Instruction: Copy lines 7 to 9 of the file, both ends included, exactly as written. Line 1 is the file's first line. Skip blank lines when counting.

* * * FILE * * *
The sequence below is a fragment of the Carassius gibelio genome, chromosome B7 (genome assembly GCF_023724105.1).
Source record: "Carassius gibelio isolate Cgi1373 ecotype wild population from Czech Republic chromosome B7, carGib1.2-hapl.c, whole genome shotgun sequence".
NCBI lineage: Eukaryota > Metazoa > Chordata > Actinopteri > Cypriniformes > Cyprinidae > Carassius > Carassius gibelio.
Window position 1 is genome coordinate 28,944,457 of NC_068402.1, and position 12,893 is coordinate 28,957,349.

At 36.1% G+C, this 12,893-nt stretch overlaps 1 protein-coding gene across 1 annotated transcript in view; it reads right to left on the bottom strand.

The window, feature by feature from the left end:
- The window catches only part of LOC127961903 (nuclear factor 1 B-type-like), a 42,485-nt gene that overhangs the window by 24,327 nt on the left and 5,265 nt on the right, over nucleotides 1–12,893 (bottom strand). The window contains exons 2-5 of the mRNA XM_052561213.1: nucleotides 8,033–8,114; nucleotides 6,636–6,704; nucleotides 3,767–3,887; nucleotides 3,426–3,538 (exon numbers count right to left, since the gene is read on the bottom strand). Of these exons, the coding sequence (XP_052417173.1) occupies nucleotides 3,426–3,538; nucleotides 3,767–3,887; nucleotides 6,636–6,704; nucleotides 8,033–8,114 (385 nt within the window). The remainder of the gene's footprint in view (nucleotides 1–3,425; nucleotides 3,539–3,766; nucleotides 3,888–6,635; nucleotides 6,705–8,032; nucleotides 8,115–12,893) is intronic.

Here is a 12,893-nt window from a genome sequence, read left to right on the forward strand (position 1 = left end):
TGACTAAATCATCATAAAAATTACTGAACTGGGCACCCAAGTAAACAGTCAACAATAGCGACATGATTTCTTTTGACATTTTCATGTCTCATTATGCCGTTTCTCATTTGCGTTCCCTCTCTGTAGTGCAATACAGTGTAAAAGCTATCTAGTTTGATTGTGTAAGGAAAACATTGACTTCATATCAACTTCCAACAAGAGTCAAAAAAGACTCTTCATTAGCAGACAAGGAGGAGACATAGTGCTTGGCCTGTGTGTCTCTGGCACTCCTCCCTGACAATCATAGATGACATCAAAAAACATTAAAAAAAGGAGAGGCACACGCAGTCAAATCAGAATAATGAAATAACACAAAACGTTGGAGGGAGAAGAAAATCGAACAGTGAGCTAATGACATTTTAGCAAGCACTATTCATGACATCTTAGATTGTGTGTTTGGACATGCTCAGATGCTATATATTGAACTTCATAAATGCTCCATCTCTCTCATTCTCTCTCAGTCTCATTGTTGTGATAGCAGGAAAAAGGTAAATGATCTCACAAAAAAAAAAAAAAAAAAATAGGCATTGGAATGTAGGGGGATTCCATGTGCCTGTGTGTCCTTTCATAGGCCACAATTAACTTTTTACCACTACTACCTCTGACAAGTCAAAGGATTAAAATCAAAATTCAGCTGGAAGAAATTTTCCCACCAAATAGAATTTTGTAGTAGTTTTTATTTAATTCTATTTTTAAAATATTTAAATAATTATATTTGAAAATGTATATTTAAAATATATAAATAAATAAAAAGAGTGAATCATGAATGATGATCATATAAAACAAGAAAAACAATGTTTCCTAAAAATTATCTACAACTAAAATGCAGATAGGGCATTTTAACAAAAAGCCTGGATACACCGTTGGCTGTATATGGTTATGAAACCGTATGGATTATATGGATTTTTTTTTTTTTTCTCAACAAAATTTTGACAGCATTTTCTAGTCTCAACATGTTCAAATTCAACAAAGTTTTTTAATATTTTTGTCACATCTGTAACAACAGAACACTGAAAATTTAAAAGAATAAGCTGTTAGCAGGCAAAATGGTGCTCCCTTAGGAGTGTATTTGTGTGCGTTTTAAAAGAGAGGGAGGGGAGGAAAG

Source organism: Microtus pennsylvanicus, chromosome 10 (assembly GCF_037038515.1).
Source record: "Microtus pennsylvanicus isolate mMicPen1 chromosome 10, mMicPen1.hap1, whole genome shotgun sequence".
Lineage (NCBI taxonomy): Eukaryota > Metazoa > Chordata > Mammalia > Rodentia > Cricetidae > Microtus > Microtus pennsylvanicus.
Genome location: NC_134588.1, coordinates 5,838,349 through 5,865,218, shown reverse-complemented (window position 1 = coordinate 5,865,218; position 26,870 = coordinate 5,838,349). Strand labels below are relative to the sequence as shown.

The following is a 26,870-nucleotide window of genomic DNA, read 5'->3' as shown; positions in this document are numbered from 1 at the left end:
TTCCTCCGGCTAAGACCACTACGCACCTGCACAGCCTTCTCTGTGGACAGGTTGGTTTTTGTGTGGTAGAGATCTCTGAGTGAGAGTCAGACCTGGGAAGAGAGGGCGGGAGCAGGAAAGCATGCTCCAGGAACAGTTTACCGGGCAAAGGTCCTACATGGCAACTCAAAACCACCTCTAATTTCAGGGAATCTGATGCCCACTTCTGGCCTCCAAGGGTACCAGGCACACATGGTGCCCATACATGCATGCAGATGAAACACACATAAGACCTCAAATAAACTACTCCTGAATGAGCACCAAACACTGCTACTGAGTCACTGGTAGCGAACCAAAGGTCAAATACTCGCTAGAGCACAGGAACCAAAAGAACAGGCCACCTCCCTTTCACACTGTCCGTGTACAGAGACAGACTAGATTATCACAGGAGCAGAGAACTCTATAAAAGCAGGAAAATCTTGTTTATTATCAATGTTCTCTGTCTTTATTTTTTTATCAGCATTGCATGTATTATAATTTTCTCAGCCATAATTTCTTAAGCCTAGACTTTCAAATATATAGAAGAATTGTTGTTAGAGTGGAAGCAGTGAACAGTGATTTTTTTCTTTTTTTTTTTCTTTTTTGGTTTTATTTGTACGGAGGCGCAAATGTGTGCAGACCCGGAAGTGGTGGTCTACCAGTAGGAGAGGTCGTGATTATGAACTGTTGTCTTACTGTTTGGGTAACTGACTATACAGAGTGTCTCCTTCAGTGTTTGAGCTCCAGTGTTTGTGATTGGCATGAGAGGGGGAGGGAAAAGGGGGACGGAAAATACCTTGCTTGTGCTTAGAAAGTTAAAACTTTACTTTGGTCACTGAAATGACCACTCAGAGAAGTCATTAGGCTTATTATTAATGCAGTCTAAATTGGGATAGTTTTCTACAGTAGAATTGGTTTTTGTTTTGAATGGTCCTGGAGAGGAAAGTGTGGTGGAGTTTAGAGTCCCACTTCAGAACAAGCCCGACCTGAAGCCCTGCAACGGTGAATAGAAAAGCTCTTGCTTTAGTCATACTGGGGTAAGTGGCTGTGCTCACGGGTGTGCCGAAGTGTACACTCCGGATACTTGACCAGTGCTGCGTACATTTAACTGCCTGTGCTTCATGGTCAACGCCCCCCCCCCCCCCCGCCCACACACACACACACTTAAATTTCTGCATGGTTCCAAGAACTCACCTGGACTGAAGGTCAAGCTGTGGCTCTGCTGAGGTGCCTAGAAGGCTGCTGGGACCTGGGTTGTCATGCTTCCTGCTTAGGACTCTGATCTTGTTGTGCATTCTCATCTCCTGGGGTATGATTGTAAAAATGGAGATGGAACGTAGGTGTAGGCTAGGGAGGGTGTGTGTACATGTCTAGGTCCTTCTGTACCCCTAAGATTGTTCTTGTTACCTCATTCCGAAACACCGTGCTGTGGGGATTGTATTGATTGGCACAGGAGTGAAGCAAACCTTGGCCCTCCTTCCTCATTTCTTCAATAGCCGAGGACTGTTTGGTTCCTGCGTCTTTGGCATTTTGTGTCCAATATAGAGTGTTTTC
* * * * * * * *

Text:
- The window catches only part of LOC127961903 (nuclear factor 1 B-type-like), a 42,485-nt gene that overhangs the window by 24,327 nt on the left and 5,265 nt on the right, over nucleotides 1–12,893 (bottom strand). The window contains exons 2-5 of the mRNA XM_052561213.1: nucleotides 8,033–8,114; nucleotides 6,636–6,704; nucleotides 3,767–3,887; nucleotides 3,426–3,538 (exon numbers count right to left, since the gene is read on the bottom strand). Of these exons, the coding sequence (XP_052417173.1) occupies nucleotides 3,426–3,538; nucleotides 3,767–3,887; nucleotides 6,636–6,704; nucleotides 8,033–8,114 (385 nt within the window). The remainder of the gene's footprint in view (nucleotides 1–3,425; nucleotides 3,539–3,766; nucleotides 3,888–6,635; nucleotides 6,705–8,032; nucleotides 8,115–12,893) is intronic.

Here is a 12,893-nt window from a genome sequence, read left to right on the forward strand (position 1 = left end):
TGACTAAATCATCATAAAAATTACTGAACTGGGCACCCAAGTAAACAGTCAACAATAGCGACATGATTTCTTTTGACATTTTCATGTCTCATTATGCCGTTTCTCATTTGCGTTCCCTCTCTGTAGTGCAATACAGTGTAAAAGCTATCTAGTTTGATTGTGTAAGGAAAACATTGACTTCATATCAACTTCCAACAAGAGTCAAAAAAGACTCTTCATTAGCAGACAAGGAGGAGACATAGTGCTTGGCCTGTGTGTCTCTGGCACTCCTCCCTGACAATCATAGATGACATCAAAAAACATTAAAAAAAGGAGAGGCACACGCAGTCAAATCAGAATAATGAAATAACACAAAACGTTGGAGGGAGAAGAAAATCGAACAGTGAGCTAATGACATTTTAGCAAGCACTATTCATGACATCTTAGATTGTGTGTTTGGACATGCTCAGATGCTATATATTGAACTTCATAAATGCTCCATCTCTCTCATTCTCTCTCAGTCTCATTGTTGTGATAGCAGGAAAAAGGTAAATGATCTCACAAAAAAAAAAAAAAAAAAATAGGCATTGGAATGTAGGGGGATTCCATGTGCCTGTGTGTCCTTTCATAGGCCACAATTAACTTTTTACCACTACTACCTCTGACAAGTCAAAGGATTAAAATCAAAATTCAGCTGGAAGAAATTTTCCCACCAAATAGAATTTTGTAGTAGTTTTTATTTAATTCTATTTTTAAAATATTTAAATAATTATATTTGAAAATGTATATTTAAAATATATAAATAAATAAAAAGAGTGAATCATGAATGATGATCATATAAAACAAGAAAAACAATGTTTCCTAAAAATTATCTACAACTAAAATGCAGATAGGGCATTTTAACAAAAAGCCTGGATACACCGTTGGCTGTATATGGTTATGAAACCGTATGGATTATATGGATTTTTTTTTTTTTTCTCAACAAAATTTTGACAGCATTTTCTAGTCTCAACATGTTCAAATTCAACAAAGTTTTTTAATATTTTTGTCACATCTGTAACAACAGAACACTGAAAATTTAAAAGAATAAGCTGTTAGCAGGCAAAATGGTGCTCCCTTAGGAGTGTATTTGTGTGCGTTTTAAAAGAGAGGGAGGGGAGGAAAG